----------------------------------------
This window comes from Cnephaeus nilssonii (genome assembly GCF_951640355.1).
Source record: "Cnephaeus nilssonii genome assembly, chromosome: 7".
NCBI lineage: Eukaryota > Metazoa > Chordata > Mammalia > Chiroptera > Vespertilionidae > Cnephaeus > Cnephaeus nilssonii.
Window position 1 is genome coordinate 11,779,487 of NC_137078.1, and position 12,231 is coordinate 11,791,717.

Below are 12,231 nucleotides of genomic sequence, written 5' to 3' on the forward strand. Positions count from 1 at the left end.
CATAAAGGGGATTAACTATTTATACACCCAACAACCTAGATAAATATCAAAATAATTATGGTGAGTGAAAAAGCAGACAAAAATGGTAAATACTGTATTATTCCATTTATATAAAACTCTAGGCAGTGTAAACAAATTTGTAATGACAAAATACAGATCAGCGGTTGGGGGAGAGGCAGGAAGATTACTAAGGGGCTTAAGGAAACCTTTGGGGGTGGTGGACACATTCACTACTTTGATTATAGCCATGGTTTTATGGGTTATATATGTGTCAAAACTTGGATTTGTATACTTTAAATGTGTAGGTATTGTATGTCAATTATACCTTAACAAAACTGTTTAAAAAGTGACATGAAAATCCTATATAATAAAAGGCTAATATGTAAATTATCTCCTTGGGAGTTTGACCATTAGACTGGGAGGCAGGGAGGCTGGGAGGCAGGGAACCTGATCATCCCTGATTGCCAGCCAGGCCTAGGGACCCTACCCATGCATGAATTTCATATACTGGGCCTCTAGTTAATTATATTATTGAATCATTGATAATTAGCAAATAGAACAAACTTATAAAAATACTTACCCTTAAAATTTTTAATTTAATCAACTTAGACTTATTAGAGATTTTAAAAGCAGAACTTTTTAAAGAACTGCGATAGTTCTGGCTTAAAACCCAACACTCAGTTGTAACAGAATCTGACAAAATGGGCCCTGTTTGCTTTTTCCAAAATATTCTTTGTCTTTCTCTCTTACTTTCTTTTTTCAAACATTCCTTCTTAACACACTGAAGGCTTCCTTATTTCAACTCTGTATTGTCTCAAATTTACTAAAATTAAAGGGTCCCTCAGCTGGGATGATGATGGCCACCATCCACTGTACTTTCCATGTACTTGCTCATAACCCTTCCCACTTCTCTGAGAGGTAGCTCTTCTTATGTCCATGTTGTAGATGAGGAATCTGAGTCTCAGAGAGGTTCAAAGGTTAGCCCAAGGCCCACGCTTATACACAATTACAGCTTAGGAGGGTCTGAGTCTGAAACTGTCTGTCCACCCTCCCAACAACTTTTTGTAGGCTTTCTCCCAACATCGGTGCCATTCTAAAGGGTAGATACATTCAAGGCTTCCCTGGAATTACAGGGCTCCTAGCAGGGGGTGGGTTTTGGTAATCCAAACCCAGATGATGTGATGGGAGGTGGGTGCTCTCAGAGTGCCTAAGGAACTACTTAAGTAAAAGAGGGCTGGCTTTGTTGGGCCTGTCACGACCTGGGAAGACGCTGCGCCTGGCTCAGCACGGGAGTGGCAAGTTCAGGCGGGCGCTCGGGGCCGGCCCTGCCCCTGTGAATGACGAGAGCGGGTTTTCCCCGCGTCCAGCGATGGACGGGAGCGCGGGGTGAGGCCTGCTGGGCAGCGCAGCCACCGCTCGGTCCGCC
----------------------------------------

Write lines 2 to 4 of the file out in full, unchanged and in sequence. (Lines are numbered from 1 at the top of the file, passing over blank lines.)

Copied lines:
Source record: "Cnephaeus nilssonii genome assembly, chromosome: 7".
NCBI lineage: Eukaryota > Metazoa > Chordata > Mammalia > Chiroptera > Vespertilionidae > Cnephaeus > Cnephaeus nilssonii.
Window position 1 is genome coordinate 11,779,487 of NC_137078.1, and position 12,231 is coordinate 11,791,717.